The rumors were true: Apple really is hosting another of its flagship events on September 10, and all signs point to its using the occasion to unveil at least one new model of iPhone. My colleague Dan Moren and I have already made a slew of predictions about what new iPhones might look like. But what else might be on the docket? And what’s definitely not going to happen?
No chance: A new iPad
The iPad and the iPhone have plenty in common, so a case could be made for unveiling new versions of both iOS devices side by side. But one of their many commonalities is that both devices garner significant media attention when new versions are unveiled, and Apple would prefer to have that press spotlight shined upon itself twice instead of just once. The iPhone now owns September on Apple’s theatrical schedule, but watch this space for an iPad event in October—just in time for the ho, ho, holiday season.
Very likely: New iPods
A year ago, Apple debuted all sorts of new iPods. It seems as if each year the iPad nano scores a significant facelift, each year the iPod classic is on the chopping block, and each year the iPod touch receives an update to make it more like the latest iPhone. Any new iPhone will (rightly) get the lion’s share of the attention, but new iPods are almost certain to be on the September 10 agenda, too.
Over the next six months, nearly an equivalent percentage of mobile app developers expect to build for tablets as for smartphones: 81.34 percent vs. 84 percent, respectively. Since 2010, the number of developers focusing on enterprise apps has jumped from 38 percent to 51 percent, and the figure is further expected to rise as high as 63 percent by the end of the year.
These latest numbers come from a study conducted in April 2013, in which Appcelerator and IDC surveyed 6,046 Appcelerator Titanium developers. The duo claims this is the world’s largest survey of mobile app developers to date.
FRAMINGHAM, Mass. – More smartphones are forecast to be shipped globally than feature phones in 2013, the first such occurrence in the mobile phone market on an annual basis. According to the International Data Corporation (IDC) Worldwide Quarterly Mobile Phone Tracker, vendors will ship 918.6 million smartphones this year, or 50.1% of the total mobile phone shipments worldwide.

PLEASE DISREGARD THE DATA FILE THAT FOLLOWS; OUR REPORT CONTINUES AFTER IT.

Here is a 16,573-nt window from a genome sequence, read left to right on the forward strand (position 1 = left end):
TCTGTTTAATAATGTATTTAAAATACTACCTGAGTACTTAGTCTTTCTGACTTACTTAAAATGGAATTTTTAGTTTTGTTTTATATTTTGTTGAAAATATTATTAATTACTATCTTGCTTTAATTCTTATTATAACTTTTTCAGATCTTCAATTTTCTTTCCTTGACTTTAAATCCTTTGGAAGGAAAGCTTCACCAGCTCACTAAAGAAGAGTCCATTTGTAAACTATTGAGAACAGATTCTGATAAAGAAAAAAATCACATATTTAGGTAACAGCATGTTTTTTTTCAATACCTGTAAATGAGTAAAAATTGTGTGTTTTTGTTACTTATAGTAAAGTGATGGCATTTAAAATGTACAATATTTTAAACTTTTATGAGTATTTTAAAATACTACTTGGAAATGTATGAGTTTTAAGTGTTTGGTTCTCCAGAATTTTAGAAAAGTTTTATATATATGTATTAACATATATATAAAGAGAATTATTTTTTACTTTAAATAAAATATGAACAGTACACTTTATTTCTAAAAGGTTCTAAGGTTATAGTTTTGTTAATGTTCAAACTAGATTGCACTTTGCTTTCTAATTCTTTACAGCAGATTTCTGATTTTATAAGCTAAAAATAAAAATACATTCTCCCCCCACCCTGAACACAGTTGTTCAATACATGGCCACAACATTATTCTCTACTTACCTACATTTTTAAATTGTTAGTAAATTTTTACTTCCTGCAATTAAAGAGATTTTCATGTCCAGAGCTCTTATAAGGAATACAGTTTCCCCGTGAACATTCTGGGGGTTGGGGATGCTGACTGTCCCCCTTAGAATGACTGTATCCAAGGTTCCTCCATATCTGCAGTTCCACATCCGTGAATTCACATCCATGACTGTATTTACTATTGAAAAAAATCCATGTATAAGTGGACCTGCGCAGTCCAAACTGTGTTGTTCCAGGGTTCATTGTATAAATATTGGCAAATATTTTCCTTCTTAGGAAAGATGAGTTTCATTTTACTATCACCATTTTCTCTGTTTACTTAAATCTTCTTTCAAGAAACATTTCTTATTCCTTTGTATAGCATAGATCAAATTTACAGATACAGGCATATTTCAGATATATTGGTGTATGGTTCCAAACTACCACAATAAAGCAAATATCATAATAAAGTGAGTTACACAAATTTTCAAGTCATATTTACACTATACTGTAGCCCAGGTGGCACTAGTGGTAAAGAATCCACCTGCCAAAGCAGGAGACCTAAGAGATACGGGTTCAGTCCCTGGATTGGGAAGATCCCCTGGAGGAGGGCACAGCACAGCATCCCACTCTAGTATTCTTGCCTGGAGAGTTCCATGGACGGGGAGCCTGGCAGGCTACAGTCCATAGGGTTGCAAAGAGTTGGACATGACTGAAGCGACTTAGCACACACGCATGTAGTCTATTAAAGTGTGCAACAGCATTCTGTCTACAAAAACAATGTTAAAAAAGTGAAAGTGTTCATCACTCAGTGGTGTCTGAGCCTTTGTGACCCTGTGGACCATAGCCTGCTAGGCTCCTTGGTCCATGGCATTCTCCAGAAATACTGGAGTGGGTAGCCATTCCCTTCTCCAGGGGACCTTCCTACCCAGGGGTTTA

Smartphone prices have fallen globally, the smartphone strata are wider than ever, and the roll-out of data-centric fourth-generation (4G) wireless networks are three factors that have made these “do-it-all” devices an increasingly attractive option for users. By the end of 2017, IDC forecasts 1.5 billion smartphones will be shipped worldwide, which equates to just over two-thirds of the total mobile phone forecast for the year due to these primary factors.
FRAMINGHAM, Mass. – Android and iOS, the number one and number two ranked smartphone operating systems (OS) worldwide, combined for 91.1% of all smartphone shipments during the fourth quarter of 2012 (4Q12). According to the International Data Corporation (IDC) Worldwide Quarterly Mobile Phone Tracker, Android smartphone vendors and Apple shipped a total of 207.6 million units worldwide during 4Q12, up 70.2% from the 122.0 million units shipped during 4Q11. For calendar year 2012, Android and iOS combined for 87.6% of the 722.4 million smartphones shipped worldwide, up from 68.1% of the 494.5 million units shipped during calendar year 2011.
“The dominance of Android and Apple reached a new watermark in the fourth quarter,” said Ramon Llamas, research manager with IDC’s Mobile Phone team. “Android boasted a broad selection of smartphones, and an equally deep list of smartphone vendor partners. Finding an Android smartphone for nearly any budget, taste, size, and price was all but guaranteed during 2012. As a result, Android was rewarded with market-beating growth.”